Week 90 | July 3, 2014
Being that we are in the lightning protection business, we often write about the negative impact of lightning. Recently, one of our Board Members, Dr. Cynthia Pettross recently came to me with a “did you know?” and I have to admit, I did not. So I thought it would be interesting to write about the positive uses and impact of lightning for a change of pace, along with Dr. Pettross’ summary on the subject. She got me thinking…
While we spend our days designing solutions for our clients that will terminate a strike; systems that will avoid a lightning strike altogether, it is not because we do not like lightning – just the opposite, we love lightning and we respect its power. Our role exists because in addition to all its positive attributes lightning can be dangerous, deadly and/or extremely damaging and simply our customers are trying to protect their employees, assets and investments. Our mission is driven because of a need, not because we have anything against lightning itself. We marvel at lightning and all that comes with it.
Recently someone commented on our Facebook page “You trying to eliminate lightening or just admiring it? I’m a little confused, sorry.” Well, first, I found it interesting that someone who is so concerned over my mental wellbeing (confusion), as well as attempting to be clever should not be able to spell lightning (it was right on the page for her to copy). But that aside, while I tend to post informative blogs, articles and useful information about lightning protection, I also post beautiful photos and weather facts about lightning and storms. I guess I was a bit surprised that she didn’t get it. So I responded that while (and I paraphrase here) Lightning Eliminators might be focused on preventing lightning from striking, it does not mean that we do not respect and/or admire it. Lightning is beautiful; it is also fascinating and has a very important impact on our environment. So why should I not honor it? Do I really have to hate something in order to prevent it? Something this powerful and contributory should be admired and revered.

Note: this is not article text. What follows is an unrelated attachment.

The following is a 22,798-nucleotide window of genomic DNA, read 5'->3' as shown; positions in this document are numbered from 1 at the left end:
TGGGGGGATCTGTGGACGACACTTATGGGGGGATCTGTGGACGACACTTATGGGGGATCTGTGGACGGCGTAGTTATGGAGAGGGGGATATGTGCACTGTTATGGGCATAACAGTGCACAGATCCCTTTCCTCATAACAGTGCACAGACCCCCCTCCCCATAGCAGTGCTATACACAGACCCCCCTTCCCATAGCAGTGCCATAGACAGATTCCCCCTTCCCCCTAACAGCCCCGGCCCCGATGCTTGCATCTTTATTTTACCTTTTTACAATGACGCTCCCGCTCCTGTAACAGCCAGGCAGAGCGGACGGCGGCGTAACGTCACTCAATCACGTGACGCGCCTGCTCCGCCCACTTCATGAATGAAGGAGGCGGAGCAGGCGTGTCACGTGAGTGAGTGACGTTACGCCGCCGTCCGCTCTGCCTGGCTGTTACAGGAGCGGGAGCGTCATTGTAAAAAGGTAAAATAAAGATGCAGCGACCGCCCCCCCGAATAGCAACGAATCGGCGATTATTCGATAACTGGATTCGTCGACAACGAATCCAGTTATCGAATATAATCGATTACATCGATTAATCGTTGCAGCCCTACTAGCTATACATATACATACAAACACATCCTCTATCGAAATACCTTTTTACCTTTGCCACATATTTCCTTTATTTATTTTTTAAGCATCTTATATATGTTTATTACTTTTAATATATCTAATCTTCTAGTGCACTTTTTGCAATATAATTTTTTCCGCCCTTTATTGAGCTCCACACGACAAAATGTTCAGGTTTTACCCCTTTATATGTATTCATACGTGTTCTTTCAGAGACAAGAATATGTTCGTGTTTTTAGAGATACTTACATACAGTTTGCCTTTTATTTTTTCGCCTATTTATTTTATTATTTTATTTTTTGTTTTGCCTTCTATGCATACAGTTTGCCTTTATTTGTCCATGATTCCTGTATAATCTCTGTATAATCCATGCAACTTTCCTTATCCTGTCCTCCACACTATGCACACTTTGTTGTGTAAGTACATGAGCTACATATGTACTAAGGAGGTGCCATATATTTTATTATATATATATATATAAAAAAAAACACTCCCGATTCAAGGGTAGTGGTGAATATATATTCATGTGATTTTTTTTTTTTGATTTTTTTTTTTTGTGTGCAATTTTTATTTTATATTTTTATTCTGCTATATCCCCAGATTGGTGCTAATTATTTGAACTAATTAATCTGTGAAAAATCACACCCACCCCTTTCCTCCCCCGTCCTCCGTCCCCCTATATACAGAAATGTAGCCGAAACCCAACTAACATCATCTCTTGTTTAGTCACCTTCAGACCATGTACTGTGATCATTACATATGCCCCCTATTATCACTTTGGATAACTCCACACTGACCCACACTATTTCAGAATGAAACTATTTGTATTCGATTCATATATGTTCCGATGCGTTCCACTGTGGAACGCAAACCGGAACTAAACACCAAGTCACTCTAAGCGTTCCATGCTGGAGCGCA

What has lightning done for us lately, aside from being magnificent and being Mother Nature’s organic fireworks display?
One thing that most do not know about lightning is that it assists in providing us with the element nitrogen, which is necessary for our survival. It is also one of the few sources we have of getting the nitrogen we need in the form that it is needed. “Nitrogen is the third most abundant element in the human body and it must be renewed continually.” as explained in this article by Dr. Donald B. DeYoung in more simple terms, as it resides on the site ChristianAnswers.com kid’s section. A more comprehensive explanation can be found in a paper titled “Has Lightning any Practical Use?” By Martin A. Uman, and excerpt from the book “All About Lightning”.
Also, it is believed and is presently being researched that lightning may have played a part in the evolution of living organisms, as included in an article from the NASA website.
In the present, scientists and researchers are trying to figure out how to harness lightning as a renewable and sustainable energy source and referenced in this article from AccuWeather.com, “Lightning May be Harnessed as Future Energy Source”.
However, with all of this awesomeness about lightning I had never heard what Dr. Pettross shared with me which she discovered in the book “A Voyage to California, the Sandwich Islands, and Around the World in the Years 1826 –1829” by Auguste Duhaut-Cilly. I will let her tell it in her own words.
By Dr. Cynthia Pettross
Worldwide, most people have heard of the destructive power of lightning, may have seen things it has destroyed. To many, the mere sound of thunder portends evil. Children hide in fear.